Electric field intensity can be calculated by using either Coulomb’s law/Gauss’s law . when the charge distribution is symmetric another way of obtaining is from the electric scalar potential V

Assume a test charge at A in an Electric field, let points A and B are located at units from the origin O,from Coulomb’s law the force acting on a test charge is

The work done in moving a point charge along a differential length is is given by

so the total work done in moving a point charge from A to B is

the direction of work done is always opposite to the direction of displacement.

where A is the initial point and B is the final point. Dividing the work done by the charge gives the potential energy per unit charge denoted by ,this is also known as potential difference between the two points A and B.

Thus

if we take B as initial point and A as final point , then

To derive the expression for V in terms of charge Q and distance r , we can use the concept of Electric field intensity produced by a charge Q, which is placed at a distance r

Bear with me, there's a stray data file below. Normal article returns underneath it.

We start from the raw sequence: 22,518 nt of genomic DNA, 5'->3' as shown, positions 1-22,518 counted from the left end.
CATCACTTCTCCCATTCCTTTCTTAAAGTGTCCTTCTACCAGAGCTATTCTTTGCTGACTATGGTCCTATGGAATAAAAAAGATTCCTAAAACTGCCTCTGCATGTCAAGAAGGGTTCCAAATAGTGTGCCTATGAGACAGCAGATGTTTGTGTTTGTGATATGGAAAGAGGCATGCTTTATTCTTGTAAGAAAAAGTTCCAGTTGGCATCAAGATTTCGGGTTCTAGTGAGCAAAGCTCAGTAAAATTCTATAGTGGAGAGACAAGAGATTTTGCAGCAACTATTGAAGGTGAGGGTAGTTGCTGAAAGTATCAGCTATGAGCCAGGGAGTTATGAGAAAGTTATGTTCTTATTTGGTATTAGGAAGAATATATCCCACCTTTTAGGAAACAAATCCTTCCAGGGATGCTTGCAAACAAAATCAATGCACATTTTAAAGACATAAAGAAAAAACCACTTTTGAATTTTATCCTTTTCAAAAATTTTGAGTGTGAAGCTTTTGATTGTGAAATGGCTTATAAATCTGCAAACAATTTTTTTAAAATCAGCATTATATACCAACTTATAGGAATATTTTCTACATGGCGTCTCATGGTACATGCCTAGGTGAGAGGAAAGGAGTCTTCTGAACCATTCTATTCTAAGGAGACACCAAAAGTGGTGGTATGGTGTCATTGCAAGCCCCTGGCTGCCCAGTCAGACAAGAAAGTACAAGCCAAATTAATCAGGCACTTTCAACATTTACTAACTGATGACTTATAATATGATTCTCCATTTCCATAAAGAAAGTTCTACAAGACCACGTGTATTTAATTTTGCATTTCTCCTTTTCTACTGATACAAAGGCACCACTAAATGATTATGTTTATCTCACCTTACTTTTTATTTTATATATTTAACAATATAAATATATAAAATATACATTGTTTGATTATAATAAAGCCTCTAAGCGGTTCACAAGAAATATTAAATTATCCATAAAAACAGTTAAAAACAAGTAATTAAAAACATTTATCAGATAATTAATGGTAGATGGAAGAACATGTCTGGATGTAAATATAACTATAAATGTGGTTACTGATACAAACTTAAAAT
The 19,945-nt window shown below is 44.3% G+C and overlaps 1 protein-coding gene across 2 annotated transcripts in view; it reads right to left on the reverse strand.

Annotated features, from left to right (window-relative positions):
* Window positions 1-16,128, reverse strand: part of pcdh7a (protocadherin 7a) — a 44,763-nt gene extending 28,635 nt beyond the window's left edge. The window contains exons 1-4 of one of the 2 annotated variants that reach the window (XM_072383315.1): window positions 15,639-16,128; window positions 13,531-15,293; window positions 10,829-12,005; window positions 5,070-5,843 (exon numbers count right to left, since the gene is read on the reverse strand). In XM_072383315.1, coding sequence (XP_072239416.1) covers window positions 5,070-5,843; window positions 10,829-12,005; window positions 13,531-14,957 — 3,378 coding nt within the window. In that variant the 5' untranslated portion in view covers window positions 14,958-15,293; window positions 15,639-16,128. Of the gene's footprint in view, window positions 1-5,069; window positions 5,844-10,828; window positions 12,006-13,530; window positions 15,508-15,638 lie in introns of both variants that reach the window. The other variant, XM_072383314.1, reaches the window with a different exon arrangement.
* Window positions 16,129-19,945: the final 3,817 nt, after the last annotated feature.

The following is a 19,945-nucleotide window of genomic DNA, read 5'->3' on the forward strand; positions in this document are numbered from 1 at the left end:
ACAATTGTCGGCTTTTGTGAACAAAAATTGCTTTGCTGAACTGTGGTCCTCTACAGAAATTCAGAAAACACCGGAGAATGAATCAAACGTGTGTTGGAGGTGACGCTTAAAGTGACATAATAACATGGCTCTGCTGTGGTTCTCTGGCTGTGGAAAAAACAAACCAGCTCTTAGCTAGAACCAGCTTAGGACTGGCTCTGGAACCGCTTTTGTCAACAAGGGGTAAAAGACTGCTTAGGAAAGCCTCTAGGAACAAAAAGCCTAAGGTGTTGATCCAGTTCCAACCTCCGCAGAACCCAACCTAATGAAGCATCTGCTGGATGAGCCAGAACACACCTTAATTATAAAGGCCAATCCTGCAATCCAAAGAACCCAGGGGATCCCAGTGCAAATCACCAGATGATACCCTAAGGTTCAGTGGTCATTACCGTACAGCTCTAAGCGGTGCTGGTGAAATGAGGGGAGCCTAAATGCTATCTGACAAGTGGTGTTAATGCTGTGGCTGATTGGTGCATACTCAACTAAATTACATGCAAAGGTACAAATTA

i.e,

from Equation(1)

since

similarly,

where and are the scalar potentials at the points A and B respectively. If A is located at with respect to origin ,with zero potential and B is located at a distance r with respect to origin. then the work done in moving a charge from A (infinity) to B is given by

here

volts.

hence the potential at any point is the potential difference between that point and a chosen point at which the potential is zero. In other words assuming Zero potential at infinity .

The potential at a distance r from a point charge is the work done per unit charge by an external agent in transferring a test charge from infinity to that point.

i.e,

So a point charge located at a point P with position vector then the potential at another point Q with a position vector is

As like superposition principle is applicable to V also that is for n point charges located at points with position vectors

then the potential at is

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